NEWS
March 18, 2001 | From Times Wire Reports
As foot-and-mouth continued to spread across Britain, the government found itself caught between a tourist industry desperate to draw visitors back to the countryside and farmers angry that thousands of healthy animals are to be killed. The Royal Society for the Prevention of Cruelty to Animals joined mounting opposition to the slaughter, which would include healthy sheep and pigs within two miles of some infected sites.
NEWS
March 16, 2001 | From Associated Press
Dramatically escalating its bid to stop the wildfire spread of foot-and-mouth disease, Britain announced plans Thursday to slaughter up to 100,000 animals that may have come in contact with the virus--in addition to more than 200,000 sheep, cows and pigs already killed or marked for death. The drastic move, announced by Agriculture Minister Nick Brown, came as reverberations of the nearly month-old outbreak rippled far beyond British shores.
NEWS
March 11, 2001 | From Associated Press
Foot-and-mouth disease proved the great leveler Saturday as the Queen Mother joined thousands of horse racing fans in sloshing across a disinfectant mat on her way to a day at the races. The 100-year-old royal matriarch joined crowds at Sandown Park, near London, to watch two of her horses compete. Racing resumed Wednesday in Britain after a weeklong suspension because of the outbreak of the highly infectious livestock ailment.
CALIFORNIA | LOCAL
March 1, 2001
More than one in four people in Britain who need surgery to reopen or bypass clogged heart arteries do not get it, according to a report in today's New England Journal of Medicine by Dr. Harry Hemingway and his colleagues at the Kensington & Chelsea and Westminster Health Authority. The results may apply equally in the United States, Hemingway said.
NEWS
February 28, 2001 | From Associated Press
Horse racing was canceled throughout Britain, a major international rugby match was called off and the government extended restrictions on the movement of livestock as fears about the impact of foot-and-mouth disease mounted Tuesday. Outbreaks of the highly contagious livestock ailment were identified at six new sites, bringing the number of locations where cases had been confirmed to 18.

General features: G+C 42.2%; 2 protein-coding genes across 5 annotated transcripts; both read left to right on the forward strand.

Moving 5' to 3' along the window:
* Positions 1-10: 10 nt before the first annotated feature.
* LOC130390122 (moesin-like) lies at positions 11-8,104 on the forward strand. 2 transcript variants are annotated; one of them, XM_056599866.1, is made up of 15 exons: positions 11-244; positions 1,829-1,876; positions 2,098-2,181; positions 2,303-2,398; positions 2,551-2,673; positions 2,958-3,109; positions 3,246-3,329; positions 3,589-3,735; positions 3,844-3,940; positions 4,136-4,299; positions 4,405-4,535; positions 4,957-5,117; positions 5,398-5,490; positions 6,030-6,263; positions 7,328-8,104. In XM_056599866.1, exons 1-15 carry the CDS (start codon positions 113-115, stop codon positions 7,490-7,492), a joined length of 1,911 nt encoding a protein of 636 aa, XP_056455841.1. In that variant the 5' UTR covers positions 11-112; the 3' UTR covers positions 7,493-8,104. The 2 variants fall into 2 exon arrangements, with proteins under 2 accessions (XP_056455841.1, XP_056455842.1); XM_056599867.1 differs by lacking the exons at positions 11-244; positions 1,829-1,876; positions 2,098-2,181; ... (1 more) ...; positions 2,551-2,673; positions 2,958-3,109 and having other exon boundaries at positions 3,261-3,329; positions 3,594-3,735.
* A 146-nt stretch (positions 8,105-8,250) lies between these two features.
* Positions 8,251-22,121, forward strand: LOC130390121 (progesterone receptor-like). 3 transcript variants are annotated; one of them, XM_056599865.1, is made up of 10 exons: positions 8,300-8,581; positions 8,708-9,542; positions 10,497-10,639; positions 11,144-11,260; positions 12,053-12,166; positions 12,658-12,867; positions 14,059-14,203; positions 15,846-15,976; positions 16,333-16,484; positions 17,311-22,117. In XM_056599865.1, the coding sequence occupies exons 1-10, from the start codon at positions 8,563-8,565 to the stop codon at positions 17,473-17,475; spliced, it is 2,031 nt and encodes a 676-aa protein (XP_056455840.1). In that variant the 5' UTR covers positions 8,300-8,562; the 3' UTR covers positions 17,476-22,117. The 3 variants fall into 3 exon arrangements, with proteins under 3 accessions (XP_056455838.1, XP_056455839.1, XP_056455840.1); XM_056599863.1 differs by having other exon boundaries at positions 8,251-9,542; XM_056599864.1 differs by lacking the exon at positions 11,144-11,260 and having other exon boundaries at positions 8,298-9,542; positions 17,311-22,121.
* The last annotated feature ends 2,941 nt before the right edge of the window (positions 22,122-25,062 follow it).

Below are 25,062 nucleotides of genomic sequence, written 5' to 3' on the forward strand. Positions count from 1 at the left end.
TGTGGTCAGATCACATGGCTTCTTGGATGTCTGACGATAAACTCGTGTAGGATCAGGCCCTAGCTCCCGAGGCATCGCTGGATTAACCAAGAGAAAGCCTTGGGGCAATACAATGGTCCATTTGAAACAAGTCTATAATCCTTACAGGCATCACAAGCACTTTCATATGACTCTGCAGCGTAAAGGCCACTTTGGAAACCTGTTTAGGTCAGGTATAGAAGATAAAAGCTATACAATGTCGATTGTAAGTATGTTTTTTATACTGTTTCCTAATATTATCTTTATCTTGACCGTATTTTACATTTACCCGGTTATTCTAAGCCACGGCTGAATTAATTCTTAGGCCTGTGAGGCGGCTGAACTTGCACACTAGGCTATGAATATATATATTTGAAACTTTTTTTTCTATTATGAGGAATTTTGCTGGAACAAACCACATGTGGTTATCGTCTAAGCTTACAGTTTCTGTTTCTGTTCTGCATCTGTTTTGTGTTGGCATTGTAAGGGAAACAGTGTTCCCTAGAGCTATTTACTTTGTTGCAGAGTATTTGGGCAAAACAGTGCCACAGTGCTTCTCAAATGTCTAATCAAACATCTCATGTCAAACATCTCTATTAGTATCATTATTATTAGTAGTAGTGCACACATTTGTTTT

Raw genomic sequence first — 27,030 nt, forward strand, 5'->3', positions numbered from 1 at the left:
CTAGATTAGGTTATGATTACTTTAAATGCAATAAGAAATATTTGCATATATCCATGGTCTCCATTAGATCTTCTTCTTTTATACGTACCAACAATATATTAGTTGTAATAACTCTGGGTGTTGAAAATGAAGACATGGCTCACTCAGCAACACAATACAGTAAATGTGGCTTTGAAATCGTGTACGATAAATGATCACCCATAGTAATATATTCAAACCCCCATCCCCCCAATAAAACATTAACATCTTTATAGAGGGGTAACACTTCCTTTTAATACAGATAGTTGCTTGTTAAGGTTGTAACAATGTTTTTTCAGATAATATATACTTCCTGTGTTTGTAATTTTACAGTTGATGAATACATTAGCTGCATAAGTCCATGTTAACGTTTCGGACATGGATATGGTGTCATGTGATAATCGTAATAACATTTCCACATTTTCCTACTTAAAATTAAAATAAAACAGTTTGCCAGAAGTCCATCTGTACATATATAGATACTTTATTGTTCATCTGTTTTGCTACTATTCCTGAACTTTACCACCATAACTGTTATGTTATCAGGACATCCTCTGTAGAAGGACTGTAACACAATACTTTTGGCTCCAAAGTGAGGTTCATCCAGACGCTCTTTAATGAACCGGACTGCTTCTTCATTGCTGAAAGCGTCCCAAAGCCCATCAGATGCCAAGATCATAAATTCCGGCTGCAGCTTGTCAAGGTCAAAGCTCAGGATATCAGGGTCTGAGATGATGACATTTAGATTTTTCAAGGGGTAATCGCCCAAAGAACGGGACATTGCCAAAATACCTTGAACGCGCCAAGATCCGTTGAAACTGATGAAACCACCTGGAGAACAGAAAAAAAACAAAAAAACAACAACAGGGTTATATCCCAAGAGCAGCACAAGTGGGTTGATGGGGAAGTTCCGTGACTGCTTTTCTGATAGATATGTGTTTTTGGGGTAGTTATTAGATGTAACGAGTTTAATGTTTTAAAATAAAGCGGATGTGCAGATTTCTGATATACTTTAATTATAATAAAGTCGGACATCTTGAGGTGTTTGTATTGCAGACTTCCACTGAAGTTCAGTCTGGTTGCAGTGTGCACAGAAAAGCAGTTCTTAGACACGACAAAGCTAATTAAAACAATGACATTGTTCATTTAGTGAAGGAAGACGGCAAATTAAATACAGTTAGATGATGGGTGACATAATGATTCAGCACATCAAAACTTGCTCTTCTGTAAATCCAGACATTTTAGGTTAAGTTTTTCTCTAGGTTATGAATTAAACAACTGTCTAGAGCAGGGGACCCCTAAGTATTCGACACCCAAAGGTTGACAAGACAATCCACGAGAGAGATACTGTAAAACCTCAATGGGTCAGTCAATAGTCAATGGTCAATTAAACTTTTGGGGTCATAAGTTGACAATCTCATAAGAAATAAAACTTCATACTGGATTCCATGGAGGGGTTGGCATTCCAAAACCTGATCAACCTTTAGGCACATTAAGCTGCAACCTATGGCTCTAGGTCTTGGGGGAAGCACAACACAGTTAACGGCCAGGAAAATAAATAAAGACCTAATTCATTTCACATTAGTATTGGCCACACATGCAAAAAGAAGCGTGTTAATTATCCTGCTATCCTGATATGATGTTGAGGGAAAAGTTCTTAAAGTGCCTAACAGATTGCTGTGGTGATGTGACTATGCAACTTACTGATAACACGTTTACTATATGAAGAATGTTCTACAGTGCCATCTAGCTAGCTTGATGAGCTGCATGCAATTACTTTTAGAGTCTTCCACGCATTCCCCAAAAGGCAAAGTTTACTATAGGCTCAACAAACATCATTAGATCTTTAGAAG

NEWS
February 25, 2001 | From Associated Press
Workers began slaughtering thousands of British pigs, sheep and cattle Saturday, as the government said its measures to contain an outbreak of foot-and-mouth disease appeared to be paying off. The animals were being killed on six farms where the disease had been confirmed and at two others that had contact with the infected sites, chief veterinary officer Jim Scudamore said. The carcasses were to be burned to keep the risk of transmission to a minimum.
NEWS
January 30, 1988 | From Times Wire Services
A six-year study of more than 5,000 British doctors published Friday found no evidence that men who take aspirin daily can reduce their risk of heart attacks. The finding appears to contradict a study of about 22,000 U.S. doctors reported this week that suggests aspirin taken every other day can cut the risk of heart attack by as much as 47%. But because the British study involved fewer participants, the British researchers conceded that the U.S. study might carry greater weight.
NEWS
May 8, 1988
An outbreak of legionnaire's disease at the British Broadcasting Corp.'s headquarters in London has increased to 19 confirmed cases and 45 suspected cases, the BBC said. Forty-one people are hospitalized, nine in serious condition, a BBC spokeswoman said. Doctors said they expect more cases to develop in the next few days but believe there is no further risk of infection.
NEWS
November 10, 2000 | From Associated Press
The infant who was separated from her weaker conjoined twin sister in a 20-hour operation is making a "rapid recovery" and breathing without a ventilator, doctors said Thursday. The girl, known only as Jodie, remains in critical condition. Experts say she has a chance at a near-normal life if her progress continues. "Jodie is well and is making a rapid recovery," said a statement from St. Mary's Hospital in Manchester, where the surgery was performed Monday.
NEWS
June 16, 2000 | From Associated Press
Scientists have pinpointed a highly toxic bacterium as the cause of a mysterious illness that has killed at least 35 heroin addicts, public health officials said Thursday. The source of the illness, which first emerged in Glasgow and has been found in other areas of Scotland, as well as in England and Dublin, Ireland, had baffled health chiefs for more than a month. Sixty-four infectious cases have been confirmed.